I asked Bingham about what part has been the hardest for his teachers. His reply:
“Teachers are used to being the source of power, the source of knowledge, and the source of learning. It’s hard to give that up. It’s hard to let go of being in front of the classroom and moving everyone at the same time. We start to reach a tipping point when teachers are able to step back from being in the front of the room and depending solely on whole group instruction. In order to accomplish this, they need to have developed a number of the effective practices, including growth mindset, shared vision, code of cooperation, and standard operating procedures and workshop.”
“The challenge,” explained Bingham, “is that performance-based learning isn’t just a set of new practices. The key is in the understanding of the pedagogy upon which these practices rest.”
The Struggle is an Important Step
“I didn’t want to believe that we needed to struggle with the concepts,” he went on to explain. “I just wanted to move forward and implement everything immediately. I’ve learned that the time in which we struggle with the new information – unpacking the concepts such as growth mindset or shared vision and standard operating procedures – helps us to understand and own them.”
He told a story of a teacher who was feeling frustrated. “She said, ‘I am just messing with the pieces of a puzzle, but don’t know what the picture is I’m trying to put together. Just show me the big picture and I can put the pieces together.’” Bingham responded with, “This isn’t a puzzle. We are painting our very own Monet. We are learning the technique. We are getting the material together. We are creating our own vision for what we want to paint. But we still haven’t painted the picture. We have the power to create the education system that will be the best for kids. But we haven’t arrived yet.”
Bingham waxed philosophically about this stage in the transformation process. “Is it okay that we can’t get people comfortable in the new framework? Of course. We shouldn’t be comfortable yet, as we are all learning. We all would be more comfortable with a script or someone telling us what to do. But what in your life that is really important can be easily scripted out? Can you imagine a curriculum for marriage? Or for raising a child? Of course not. The struggle is part of the process. We learn and grow through the process. As leaders, our job is to help people become comfortable with the struggle itself.”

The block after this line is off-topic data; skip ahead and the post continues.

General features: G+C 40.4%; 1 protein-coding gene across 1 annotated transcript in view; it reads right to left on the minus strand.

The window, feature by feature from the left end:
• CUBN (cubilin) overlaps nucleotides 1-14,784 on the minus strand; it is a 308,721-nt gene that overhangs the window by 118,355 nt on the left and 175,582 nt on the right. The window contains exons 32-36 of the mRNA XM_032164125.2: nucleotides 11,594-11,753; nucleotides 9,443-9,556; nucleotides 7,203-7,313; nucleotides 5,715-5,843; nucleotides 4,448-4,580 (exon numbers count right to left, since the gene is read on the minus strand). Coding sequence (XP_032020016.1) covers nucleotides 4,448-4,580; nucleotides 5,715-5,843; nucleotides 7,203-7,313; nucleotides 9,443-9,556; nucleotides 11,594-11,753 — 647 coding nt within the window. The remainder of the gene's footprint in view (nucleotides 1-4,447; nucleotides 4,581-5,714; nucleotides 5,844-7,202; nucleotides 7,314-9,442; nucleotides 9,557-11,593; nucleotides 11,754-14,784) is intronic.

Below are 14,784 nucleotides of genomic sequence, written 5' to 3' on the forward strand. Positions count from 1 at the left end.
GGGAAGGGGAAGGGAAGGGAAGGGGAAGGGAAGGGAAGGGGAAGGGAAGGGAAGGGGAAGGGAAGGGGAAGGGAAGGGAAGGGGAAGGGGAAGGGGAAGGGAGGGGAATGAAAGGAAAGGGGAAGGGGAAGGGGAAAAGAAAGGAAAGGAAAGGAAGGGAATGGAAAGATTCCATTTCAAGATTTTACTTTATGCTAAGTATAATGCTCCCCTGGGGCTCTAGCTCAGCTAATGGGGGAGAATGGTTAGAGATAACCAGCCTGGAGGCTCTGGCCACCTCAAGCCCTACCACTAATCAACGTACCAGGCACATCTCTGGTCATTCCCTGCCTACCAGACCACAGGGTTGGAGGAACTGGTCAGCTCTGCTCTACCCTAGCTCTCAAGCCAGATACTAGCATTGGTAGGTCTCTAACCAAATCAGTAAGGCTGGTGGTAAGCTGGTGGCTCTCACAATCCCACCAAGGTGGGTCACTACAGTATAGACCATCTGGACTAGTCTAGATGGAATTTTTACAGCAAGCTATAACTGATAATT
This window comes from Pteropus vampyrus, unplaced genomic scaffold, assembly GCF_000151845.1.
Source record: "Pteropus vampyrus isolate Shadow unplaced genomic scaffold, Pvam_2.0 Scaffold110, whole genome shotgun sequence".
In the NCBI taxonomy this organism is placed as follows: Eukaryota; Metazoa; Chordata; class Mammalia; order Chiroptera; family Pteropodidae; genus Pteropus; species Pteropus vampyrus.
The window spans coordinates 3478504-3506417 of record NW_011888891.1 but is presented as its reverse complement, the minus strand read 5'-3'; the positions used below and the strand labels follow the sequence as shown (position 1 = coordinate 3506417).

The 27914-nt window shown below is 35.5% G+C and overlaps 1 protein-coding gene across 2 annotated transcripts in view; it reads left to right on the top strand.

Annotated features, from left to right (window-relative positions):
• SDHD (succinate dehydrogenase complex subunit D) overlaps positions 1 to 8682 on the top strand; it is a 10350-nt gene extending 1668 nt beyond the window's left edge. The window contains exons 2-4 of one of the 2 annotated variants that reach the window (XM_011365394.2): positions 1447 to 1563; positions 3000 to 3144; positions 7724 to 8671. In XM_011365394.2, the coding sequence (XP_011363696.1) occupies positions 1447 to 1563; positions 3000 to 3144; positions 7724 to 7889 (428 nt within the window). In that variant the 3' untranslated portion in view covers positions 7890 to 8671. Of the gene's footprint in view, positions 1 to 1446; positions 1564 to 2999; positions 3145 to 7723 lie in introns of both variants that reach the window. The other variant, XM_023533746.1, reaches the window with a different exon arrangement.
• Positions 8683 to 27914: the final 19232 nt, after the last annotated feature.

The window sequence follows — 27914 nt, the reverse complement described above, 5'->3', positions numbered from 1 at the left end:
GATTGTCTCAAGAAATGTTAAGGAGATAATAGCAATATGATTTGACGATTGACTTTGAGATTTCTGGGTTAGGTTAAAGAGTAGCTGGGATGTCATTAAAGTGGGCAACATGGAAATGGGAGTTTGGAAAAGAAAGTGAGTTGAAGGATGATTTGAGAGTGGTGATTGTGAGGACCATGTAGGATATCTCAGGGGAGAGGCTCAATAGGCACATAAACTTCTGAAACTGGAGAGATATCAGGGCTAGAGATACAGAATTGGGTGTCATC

Bingham noted that in a transformational process, leadership comes from within the school. It’s not a top-down process. “There is no way for me to be an imposer or the decider,” he said. “The leadership comes from within the school, from within the teachers. Together, we create leadership.”
The school is in the process of completing the development of its school-wide shared vision, a process that includes the students themselves.
On the Impact of Policies
Bingham told the story of one teacher who described their own experience of shutting down under the weighty expectations of the system. There was always talk of what teachers should be doing, but little opportunity for them to talk about where they were in terms of their understanding and skill and how to move forward from there. Bingham explained, “Teachers may close down to learning if principals don’t understand and accept them where they are and then work with them to move forward. The state evaluation systems can exacerbate that problem. It’s just as important to accept teachers where they are in their growth as it is to accept students where they are.”
Rebecca Midles, Director of Performance-Based Learning, joined in, “The amount of trust and respect you have within your district will inform the sequencing of the change process. If you are just growing trust and respect, continuing to have an evaluative evaluation process as compared to a process that emphasizes feedback and is growth-oriented is going to undermine your effort.” Midles noted that any tool can either be used as growth-producing or evaluative. The trick is to be transparent and trustworthy about how tools are used; if they are going to be evaluative, it’s important to make sure people have a chance to learn before evaluation occurs.